Nick Saban: Casting His Own Long Shadow
Four years ago, Alabama head coach Nick Saban was moving from an ugly situation he created (his early exit from the Miami Dolphins) to a big mess at Alabama created by others before him.
At that time, he was viewed as an unlikeable, mercenary for hire. He had been the head coach at Michigan State for five years (1995-1999) which ended, after success, with a rather abrupt exit to Baton Rouge where he lead LSU for five seasons (2000-2004), including significant success (two SEC championships and a national championship), building what Les Miles now has the enjoyment of perpetuating. Winning LSU’s only second national championship in 2003 (the first was in 1958) elevated Saban to mythical figure in Louisiana. It set the bar high. Following the next season that ended with a relatively disappointing 9-3 including a bowl game loss, Saban gave himself a new challenge: bring a Super Bowl trophy to Miami.
Two seasons of 9-7 and then 6-10 made it clear that Saban’s challenge was perhaps insurmountable. And, here’s where so many Saban Haters get their well-worn material.
In November 2006, Alabama announced that then head coach Mike Shula was on his way out of Tuscaloosa. Bombarded with questions every week following that announcement, Saban announced on four days before Christmas that he was “not going to be the Alabama coach.” When the Dolphins lost their 10th game on New Year’s Day in the finale to that season, Saban met with Alabama brass. Two days later, Saban announced that he had accepted Alabama’s job offer for approximately $32 million.
Once upon a time, Robert Neyland’s official job goal was to lead the Tennessee footballl program, that had no significant accomplishments in its history, to defeat Vanderbilt. Beginning in the fall of 2007, Saban had a heavier burden, given the Tide’s long history of on-field excellence and dominance. The Crimson Tide hadn’t won a conference championship for 8 years, its longest drought ever, or a national title in 15 seasons. Paul ‘Bear’ Bryant’s shadow was still being cast, and getting longer (with apologies to Gene Stallings). Even the Bryant museum is visible from Saban’s office window.
Saban wasn’t being given an eight-year contract to return Alabama to respectability. He was being given the charge to win championships as soon as humanly possible.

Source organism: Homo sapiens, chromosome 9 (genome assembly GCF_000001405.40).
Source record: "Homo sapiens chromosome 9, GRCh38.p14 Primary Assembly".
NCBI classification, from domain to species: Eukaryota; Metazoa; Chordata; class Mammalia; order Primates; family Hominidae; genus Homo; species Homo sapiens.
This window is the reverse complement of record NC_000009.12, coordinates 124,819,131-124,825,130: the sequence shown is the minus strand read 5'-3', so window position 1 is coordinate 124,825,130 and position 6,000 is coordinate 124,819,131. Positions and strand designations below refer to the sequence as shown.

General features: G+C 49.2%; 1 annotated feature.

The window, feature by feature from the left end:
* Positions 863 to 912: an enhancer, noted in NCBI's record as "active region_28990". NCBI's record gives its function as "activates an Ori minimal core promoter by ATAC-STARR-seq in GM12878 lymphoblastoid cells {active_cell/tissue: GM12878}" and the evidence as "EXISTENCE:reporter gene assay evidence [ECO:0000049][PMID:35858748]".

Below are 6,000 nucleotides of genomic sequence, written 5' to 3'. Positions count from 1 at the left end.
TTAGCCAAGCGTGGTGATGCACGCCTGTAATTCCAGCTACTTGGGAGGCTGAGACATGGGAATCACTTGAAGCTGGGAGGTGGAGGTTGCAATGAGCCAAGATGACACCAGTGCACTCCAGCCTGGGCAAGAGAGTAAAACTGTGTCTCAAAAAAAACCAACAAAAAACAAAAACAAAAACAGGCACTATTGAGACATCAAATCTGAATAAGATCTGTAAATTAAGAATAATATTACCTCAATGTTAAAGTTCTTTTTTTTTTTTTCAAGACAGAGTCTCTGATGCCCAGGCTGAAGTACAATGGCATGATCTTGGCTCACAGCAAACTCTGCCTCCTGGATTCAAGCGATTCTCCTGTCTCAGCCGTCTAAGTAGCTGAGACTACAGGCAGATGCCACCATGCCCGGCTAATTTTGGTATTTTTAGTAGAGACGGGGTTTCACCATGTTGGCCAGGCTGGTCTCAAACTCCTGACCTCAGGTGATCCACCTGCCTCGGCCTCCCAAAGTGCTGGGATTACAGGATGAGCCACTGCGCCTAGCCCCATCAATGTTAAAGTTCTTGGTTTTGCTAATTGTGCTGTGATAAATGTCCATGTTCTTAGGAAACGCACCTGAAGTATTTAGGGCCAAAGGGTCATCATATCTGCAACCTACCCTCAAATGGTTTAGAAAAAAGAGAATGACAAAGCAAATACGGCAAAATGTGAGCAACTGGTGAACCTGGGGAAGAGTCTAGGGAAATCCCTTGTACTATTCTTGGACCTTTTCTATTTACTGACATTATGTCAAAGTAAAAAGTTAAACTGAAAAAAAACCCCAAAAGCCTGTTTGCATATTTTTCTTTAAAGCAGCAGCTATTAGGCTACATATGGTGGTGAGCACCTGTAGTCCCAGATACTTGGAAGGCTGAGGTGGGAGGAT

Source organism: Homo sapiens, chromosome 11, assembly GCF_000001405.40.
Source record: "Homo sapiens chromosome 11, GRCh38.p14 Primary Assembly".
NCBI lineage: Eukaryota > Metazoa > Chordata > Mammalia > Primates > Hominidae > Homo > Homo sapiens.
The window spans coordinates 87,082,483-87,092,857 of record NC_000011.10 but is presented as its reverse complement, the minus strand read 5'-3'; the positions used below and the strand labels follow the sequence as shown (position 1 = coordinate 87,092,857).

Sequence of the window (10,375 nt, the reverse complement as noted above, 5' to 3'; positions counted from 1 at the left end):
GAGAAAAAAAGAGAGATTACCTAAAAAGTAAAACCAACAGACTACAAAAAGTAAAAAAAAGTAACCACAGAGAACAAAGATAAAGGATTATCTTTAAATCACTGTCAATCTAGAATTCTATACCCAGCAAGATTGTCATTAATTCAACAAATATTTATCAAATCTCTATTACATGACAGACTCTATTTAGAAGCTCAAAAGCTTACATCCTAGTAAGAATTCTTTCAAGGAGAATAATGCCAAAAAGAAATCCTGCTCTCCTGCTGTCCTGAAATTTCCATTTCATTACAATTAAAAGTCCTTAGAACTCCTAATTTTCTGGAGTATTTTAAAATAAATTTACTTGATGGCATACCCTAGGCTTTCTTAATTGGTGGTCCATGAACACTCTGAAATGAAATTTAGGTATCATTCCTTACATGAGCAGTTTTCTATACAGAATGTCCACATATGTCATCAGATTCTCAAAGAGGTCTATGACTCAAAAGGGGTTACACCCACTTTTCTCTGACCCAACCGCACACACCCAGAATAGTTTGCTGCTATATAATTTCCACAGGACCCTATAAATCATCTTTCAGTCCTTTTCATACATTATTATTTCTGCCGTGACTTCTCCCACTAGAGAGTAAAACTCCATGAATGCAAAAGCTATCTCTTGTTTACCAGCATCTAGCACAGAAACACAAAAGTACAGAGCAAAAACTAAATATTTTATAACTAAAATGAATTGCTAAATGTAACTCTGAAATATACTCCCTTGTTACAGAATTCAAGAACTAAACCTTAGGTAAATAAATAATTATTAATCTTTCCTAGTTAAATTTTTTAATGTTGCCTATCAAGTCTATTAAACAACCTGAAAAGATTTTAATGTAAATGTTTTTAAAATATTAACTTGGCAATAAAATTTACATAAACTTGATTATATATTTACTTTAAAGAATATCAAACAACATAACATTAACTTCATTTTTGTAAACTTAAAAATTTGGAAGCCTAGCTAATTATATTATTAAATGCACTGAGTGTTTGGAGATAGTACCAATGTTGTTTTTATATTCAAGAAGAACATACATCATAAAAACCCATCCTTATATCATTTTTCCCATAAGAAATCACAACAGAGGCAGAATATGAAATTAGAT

In only his second season, Saban led the Crimson Tide to a perfect 12-0 regular season record, only to lose to Florida in the SEC championship game. That severe disappointment was all that Saban needed. The following season, ‘Bama ended it’s regular season with the same 12-0 mark, but this time, Saban’s elephants routed Florida for the SEC crown, and then brought Alabama the trophy he was hired to acquire when at the Rose Bowl Stadium, Texas became Alabama’s 14th victim of the 2009 season.
I thoroughly enjoyed Nick Saban’s press conference on Monday. In an extension to a response to a question, Saban blew his top:
“We’re worrying about the Heisman Trophy. Now, we’re worrying about playing Missouri rather than Tennessee some time down the road. I could give a sh*t about all of that. Excuse my French. I mean come on. Let’s talk about the game.”
How can you not like that? Totally appropriate.
Even though Tennessee looks to be like one of the easier opponents on his schedule, Saban knows that Alabama-Tennessee means a lot to a lot of people. This game cannot be marginalized because of the state of the Vols. It doesn’t matter if Alabama is a 28-point favorite. This is Alabama-Tennessee. This game, this series, this rivalry, demands respect. Saban knows that.
I don’t remember the time or place, but a while ago, before a previous Tide-Vols match, Saban was asked a question to the effect that the Tennessee-Alabama rivalry seemed lopsided and thus wasn’t as important as it used to be.
Saban snapped back and said something like, “If we lose to Tennessee this week, you’ll see just how important this rivalry still is.”
I like Nick Saban. A lot.